The Rural Medical Services Association (RMSA) of Punjab has opposed the recent categorisation of Subsidiary Health Centres (rural dispensaries) by the health department for considering rural medical officers for 60% postgraduate quota in the state medical colleges.
Terming the decision arbitrary, the association has demanded that the categorisation formula, which is applied to the Punjab Civil Medical Service (PCMS) doctors, be scrapped.
"The categorization of the health institutes is part of the policy to send doctors into rural areas and rationalise postings. It cannot be applied to the doctors working under the department of rural development and panchayats," said Dr Rajesh Sharma, spokesperson of the RMSA, Punjab.
The state health department had made a policy last year to divide all state health institutes into categories A, B, C and D for urban, semi-urban, other difficult, and rural difficult areas, respectively. "As the doctors working under the zila parishads of Punjab are working in rural areas alone and there is no scope of urban or semi-urban postings, the same policy cannot be applied to doctors working in the rural development department," said Dr Anand Malhotra, state general secretary of the association.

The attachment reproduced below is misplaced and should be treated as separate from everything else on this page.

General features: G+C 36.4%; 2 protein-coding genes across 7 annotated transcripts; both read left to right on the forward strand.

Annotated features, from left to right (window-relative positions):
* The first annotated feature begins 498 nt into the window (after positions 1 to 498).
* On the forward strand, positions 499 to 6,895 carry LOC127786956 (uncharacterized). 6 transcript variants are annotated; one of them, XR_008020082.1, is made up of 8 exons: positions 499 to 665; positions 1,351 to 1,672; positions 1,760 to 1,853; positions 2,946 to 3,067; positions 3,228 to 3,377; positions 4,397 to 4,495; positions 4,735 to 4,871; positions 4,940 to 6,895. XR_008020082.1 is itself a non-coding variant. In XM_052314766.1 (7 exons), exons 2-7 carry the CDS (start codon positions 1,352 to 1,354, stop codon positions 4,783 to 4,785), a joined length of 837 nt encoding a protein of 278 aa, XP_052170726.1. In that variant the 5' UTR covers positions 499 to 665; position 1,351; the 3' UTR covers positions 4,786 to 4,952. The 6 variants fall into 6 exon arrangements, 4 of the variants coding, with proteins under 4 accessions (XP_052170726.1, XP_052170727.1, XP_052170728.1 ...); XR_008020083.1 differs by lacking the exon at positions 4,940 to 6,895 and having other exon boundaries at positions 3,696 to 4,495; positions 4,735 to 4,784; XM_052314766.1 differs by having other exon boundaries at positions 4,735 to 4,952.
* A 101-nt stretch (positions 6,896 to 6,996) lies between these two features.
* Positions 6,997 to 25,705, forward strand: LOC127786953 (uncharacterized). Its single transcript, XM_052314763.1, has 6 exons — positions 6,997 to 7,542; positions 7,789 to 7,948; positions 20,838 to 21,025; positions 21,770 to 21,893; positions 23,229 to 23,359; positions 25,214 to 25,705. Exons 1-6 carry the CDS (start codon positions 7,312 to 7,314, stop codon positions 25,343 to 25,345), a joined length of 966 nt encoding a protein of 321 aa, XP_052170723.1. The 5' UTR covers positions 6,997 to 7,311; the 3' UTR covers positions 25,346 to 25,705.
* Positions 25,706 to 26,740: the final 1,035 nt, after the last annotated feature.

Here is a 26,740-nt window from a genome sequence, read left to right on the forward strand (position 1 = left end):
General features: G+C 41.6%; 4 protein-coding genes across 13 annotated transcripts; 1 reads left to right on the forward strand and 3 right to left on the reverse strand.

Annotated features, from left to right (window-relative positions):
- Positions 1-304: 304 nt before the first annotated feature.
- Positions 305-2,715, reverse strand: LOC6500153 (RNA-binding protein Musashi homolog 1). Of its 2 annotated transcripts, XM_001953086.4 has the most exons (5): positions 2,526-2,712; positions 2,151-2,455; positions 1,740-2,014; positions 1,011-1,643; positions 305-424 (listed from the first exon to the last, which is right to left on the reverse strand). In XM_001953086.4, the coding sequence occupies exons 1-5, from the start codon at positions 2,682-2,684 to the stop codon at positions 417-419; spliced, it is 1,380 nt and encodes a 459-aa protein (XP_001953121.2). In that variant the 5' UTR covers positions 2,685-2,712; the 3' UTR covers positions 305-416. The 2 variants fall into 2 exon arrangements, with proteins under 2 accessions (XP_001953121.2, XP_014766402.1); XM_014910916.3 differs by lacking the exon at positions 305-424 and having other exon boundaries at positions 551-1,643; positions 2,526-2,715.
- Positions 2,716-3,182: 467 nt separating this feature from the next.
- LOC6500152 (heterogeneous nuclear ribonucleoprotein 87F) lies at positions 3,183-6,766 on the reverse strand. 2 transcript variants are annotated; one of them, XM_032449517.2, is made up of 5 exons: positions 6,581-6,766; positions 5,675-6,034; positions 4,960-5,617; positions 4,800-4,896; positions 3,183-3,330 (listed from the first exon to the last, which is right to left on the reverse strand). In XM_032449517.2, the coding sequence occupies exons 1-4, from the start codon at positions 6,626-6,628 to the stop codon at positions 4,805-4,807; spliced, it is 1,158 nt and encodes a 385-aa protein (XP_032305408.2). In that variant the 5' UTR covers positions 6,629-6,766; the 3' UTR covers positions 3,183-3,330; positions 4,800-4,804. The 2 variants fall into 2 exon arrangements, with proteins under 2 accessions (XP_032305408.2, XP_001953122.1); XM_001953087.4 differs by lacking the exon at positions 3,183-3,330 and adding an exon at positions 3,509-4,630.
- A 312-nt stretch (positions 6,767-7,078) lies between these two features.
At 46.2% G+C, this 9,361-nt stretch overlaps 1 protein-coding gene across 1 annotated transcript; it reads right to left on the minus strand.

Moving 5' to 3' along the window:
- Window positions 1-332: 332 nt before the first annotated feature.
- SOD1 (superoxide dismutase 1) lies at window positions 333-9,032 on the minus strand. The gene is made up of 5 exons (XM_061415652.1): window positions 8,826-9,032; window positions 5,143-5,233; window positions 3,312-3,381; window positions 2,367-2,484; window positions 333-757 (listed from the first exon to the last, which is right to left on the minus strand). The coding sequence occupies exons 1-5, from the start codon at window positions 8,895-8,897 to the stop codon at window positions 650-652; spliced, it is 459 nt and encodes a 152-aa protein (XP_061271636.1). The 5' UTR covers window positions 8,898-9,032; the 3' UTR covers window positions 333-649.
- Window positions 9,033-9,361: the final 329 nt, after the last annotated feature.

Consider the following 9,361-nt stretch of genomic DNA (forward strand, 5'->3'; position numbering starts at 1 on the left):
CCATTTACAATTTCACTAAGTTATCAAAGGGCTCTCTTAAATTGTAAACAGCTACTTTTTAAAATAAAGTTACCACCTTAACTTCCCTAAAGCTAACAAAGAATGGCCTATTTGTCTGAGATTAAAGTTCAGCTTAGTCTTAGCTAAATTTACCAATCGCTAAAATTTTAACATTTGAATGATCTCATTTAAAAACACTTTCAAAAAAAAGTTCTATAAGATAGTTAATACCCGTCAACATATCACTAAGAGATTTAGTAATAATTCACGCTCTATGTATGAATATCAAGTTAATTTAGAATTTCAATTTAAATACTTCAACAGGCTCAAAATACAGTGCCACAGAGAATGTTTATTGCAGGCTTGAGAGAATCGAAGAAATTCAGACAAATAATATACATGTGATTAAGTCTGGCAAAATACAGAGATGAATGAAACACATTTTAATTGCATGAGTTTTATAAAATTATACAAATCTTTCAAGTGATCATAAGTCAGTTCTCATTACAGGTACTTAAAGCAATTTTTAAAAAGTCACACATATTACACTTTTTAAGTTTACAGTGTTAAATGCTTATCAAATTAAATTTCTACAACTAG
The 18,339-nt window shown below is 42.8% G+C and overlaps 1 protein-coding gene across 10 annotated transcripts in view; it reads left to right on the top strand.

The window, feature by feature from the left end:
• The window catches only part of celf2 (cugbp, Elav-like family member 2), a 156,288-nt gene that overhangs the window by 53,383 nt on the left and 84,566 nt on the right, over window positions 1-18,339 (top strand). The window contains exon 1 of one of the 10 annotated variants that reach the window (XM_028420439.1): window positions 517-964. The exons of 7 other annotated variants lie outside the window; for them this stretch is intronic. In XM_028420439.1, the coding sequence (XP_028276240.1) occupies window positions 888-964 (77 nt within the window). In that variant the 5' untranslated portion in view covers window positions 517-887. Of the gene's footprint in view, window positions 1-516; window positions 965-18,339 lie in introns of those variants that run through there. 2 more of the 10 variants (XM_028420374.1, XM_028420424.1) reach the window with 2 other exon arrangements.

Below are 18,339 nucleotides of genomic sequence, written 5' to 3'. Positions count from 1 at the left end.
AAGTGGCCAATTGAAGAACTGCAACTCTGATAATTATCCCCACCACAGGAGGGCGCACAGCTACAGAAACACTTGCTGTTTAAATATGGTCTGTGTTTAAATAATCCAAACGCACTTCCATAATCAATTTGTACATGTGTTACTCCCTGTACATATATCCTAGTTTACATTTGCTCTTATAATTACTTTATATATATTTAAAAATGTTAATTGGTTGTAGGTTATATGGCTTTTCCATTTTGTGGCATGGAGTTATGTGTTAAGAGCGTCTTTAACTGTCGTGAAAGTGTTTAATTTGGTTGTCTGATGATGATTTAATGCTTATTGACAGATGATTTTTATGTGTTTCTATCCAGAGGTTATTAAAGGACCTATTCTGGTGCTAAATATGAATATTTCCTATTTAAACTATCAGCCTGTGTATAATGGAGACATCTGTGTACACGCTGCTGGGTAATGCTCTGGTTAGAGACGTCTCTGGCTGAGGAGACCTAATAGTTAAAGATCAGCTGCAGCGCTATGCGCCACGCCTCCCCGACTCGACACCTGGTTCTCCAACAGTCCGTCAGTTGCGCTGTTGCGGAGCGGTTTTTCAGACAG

In 2006, the health department handed over 1,186 rural dispensaries to various zila parishads. Rural doctors were appointed one in each dispensary then and their services regularised in 2011. Only recently through court orders, the rural medical officers got the benefit of higher qualification of MD/MS, which was opposed by the PCMS doctors; other higher officials in the state health department; research and medical education department; and the Baba Farid University of Health Sciences (BFUHS).
Rural doctors claim that the categorisation has left no scope of transfer in the department of rural development and Panchayats, as they are governed by zila parishads in various districts. All doctors working in Ludhiana, Ropar and Patiala districts are placed in category 'C', where six years of rural service is mandatory. Meanwhile, in districts such as Ferozepur and Mansa, maximum dispensaries are in Category 'D', where four years of rural job is required for claim to any of the 60% quota seats in the MD and MS courses.
Many dispensaries in Amritsar, Tarn Taran, and Moga are in category 'B', which makes the doctors in these dispensaries ineligible for lifetime. Almost 90% dispensaries in Nawanshahar district are in category 'B'.
"The health department is not ready to give the PG-quota seats to rural doctors," said Dr JP Narula, state senior vice-president of the association. "They want all rural doctors to indulge in litigation with each other for the seats and the benefit to go to the doctors working in their department," he added.
The rural doctors want single eligibility policy of four years applied to all rural medical officers for PG seats as they have worked in rural areas throughout their career. They want 5% extra marks for each additional year of rural service after four. They have called a meeting on June 23 to discuss all issues.